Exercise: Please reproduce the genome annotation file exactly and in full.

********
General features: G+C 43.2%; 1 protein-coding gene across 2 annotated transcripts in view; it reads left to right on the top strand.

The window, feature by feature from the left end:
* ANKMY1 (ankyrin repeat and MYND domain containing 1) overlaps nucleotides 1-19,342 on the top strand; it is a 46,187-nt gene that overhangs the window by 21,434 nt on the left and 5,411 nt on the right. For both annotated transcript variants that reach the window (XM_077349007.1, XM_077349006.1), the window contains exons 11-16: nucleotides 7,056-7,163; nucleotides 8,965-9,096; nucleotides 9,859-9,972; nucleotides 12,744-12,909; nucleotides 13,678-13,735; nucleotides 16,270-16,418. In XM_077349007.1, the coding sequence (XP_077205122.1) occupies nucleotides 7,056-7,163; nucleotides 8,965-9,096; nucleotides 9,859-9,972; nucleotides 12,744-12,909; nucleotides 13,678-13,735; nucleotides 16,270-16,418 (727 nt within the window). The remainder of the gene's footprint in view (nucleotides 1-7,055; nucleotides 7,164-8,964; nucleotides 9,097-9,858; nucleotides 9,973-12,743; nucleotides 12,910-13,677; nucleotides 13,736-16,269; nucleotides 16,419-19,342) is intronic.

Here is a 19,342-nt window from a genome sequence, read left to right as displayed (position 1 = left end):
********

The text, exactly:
General features: G+C 43.2%; 1 protein-coding gene across 2 annotated transcripts in view; it reads left to right on the top strand.

The window, feature by feature from the left end:
* ANKMY1 (ankyrin repeat and MYND domain containing 1) overlaps nucleotides 1-19,342 on the top strand; it is a 46,187-nt gene that overhangs the window by 21,434 nt on the left and 5,411 nt on the right. For both annotated transcript variants that reach the window (XM_077349007.1, XM_077349006.1), the window contains exons 11-16: nucleotides 7,056-7,163; nucleotides 8,965-9,096; nucleotides 9,859-9,972; nucleotides 12,744-12,909; nucleotides 13,678-13,735; nucleotides 16,270-16,418. In XM_077349007.1, the coding sequence (XP_077205122.1) occupies nucleotides 7,056-7,163; nucleotides 8,965-9,096; nucleotides 9,859-9,972; nucleotides 12,744-12,909; nucleotides 13,678-13,735; nucleotides 16,270-16,418 (727 nt within the window). The remainder of the gene's footprint in view (nucleotides 1-7,055; nucleotides 7,164-8,964; nucleotides 9,097-9,858; nucleotides 9,973-12,743; nucleotides 12,910-13,677; nucleotides 13,736-16,269; nucleotides 16,419-19,342) is intronic.

Here is a 19,342-nt window from a genome sequence, read left to right as displayed (position 1 = left end):